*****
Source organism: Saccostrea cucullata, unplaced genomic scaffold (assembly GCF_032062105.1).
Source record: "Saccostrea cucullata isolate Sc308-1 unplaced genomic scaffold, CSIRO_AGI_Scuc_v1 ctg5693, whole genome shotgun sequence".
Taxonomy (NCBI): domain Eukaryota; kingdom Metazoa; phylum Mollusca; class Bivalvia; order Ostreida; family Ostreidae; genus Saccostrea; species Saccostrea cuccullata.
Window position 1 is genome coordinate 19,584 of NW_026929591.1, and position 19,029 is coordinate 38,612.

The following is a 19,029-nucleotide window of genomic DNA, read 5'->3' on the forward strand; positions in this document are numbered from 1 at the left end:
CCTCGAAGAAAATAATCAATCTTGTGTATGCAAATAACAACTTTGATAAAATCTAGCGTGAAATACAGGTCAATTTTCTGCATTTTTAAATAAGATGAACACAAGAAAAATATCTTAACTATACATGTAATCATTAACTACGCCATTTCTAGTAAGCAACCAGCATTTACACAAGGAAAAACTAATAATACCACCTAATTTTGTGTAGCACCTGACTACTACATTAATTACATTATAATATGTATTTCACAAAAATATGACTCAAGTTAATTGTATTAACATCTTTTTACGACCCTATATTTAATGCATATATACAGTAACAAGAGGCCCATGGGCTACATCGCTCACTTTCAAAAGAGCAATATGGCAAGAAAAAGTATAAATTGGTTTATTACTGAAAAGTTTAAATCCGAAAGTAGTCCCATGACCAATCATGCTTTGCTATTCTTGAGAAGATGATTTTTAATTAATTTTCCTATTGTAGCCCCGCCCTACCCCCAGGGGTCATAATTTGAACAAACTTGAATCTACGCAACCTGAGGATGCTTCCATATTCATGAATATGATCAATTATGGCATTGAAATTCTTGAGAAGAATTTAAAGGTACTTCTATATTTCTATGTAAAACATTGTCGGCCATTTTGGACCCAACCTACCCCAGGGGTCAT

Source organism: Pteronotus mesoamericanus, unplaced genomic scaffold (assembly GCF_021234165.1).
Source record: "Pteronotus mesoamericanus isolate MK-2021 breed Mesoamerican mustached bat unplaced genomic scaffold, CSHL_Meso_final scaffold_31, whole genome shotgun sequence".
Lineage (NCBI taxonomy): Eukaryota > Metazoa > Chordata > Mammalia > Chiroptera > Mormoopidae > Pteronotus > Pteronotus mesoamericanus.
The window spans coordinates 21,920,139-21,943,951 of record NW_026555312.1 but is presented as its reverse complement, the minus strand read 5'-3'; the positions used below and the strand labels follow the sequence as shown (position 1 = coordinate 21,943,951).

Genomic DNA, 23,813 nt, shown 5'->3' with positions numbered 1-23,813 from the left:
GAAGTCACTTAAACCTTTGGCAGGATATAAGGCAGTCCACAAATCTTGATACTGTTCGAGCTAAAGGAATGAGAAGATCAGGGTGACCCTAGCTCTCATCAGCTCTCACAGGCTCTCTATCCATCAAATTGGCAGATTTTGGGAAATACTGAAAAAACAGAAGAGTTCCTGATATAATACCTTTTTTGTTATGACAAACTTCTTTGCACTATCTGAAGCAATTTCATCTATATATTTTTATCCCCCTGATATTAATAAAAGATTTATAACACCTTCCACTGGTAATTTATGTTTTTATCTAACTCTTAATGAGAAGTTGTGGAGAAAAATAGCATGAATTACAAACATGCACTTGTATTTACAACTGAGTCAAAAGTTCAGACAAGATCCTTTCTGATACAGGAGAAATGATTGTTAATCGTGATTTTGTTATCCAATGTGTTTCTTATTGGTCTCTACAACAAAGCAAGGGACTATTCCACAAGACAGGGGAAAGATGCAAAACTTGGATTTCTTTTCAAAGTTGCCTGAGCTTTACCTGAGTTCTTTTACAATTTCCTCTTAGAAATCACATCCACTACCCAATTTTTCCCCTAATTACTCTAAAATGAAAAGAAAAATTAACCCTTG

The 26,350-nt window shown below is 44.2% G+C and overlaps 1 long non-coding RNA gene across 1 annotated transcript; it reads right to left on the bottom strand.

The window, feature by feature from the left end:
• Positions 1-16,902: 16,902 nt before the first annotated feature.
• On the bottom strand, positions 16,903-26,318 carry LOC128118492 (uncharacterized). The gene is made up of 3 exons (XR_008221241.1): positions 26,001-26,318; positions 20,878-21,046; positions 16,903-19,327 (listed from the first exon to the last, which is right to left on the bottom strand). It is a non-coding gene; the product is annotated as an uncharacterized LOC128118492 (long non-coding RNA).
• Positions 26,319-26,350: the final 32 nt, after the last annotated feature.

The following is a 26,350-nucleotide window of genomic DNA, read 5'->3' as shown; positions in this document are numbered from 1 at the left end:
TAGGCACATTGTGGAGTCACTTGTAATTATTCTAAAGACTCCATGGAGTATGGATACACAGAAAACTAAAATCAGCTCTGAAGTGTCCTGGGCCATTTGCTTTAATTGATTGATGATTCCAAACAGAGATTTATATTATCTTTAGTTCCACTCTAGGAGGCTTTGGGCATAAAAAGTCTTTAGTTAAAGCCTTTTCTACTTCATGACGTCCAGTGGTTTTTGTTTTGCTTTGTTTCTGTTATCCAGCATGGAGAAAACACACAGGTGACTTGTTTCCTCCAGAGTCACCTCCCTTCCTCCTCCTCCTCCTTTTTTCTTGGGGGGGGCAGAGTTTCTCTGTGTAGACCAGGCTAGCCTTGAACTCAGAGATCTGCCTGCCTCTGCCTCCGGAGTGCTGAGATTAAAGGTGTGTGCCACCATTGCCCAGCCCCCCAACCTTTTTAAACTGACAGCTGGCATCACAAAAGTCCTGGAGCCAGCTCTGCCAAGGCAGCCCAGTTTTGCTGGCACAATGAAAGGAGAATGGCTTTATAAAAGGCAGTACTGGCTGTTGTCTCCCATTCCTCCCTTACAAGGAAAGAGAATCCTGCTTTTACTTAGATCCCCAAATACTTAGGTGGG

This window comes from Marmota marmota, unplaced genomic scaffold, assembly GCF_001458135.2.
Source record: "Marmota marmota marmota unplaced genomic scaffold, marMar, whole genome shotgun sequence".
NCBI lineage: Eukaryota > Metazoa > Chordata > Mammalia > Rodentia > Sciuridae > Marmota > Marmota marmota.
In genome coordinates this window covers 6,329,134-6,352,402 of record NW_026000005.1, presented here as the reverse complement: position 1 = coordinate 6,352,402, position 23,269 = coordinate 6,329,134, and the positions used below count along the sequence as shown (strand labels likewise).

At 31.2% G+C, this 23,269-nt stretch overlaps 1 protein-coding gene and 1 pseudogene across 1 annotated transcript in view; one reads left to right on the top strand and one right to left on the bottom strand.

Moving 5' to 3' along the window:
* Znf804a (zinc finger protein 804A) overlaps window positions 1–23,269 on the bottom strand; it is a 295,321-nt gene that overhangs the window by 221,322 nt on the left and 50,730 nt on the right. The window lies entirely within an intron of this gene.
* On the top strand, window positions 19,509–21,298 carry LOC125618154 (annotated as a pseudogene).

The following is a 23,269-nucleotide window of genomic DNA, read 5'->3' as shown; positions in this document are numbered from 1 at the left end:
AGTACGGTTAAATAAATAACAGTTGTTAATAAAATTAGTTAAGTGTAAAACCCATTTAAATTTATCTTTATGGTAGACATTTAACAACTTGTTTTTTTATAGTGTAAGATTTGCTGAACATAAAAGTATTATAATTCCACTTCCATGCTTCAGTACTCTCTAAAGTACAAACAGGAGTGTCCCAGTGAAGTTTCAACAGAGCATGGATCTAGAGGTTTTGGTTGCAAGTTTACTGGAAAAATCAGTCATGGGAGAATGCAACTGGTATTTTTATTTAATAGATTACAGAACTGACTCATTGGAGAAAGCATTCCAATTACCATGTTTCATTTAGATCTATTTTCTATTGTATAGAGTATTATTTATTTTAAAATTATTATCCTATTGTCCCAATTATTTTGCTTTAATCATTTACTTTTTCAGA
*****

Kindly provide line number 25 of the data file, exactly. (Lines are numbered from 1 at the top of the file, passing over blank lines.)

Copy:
Moving 5' to 3' along the window: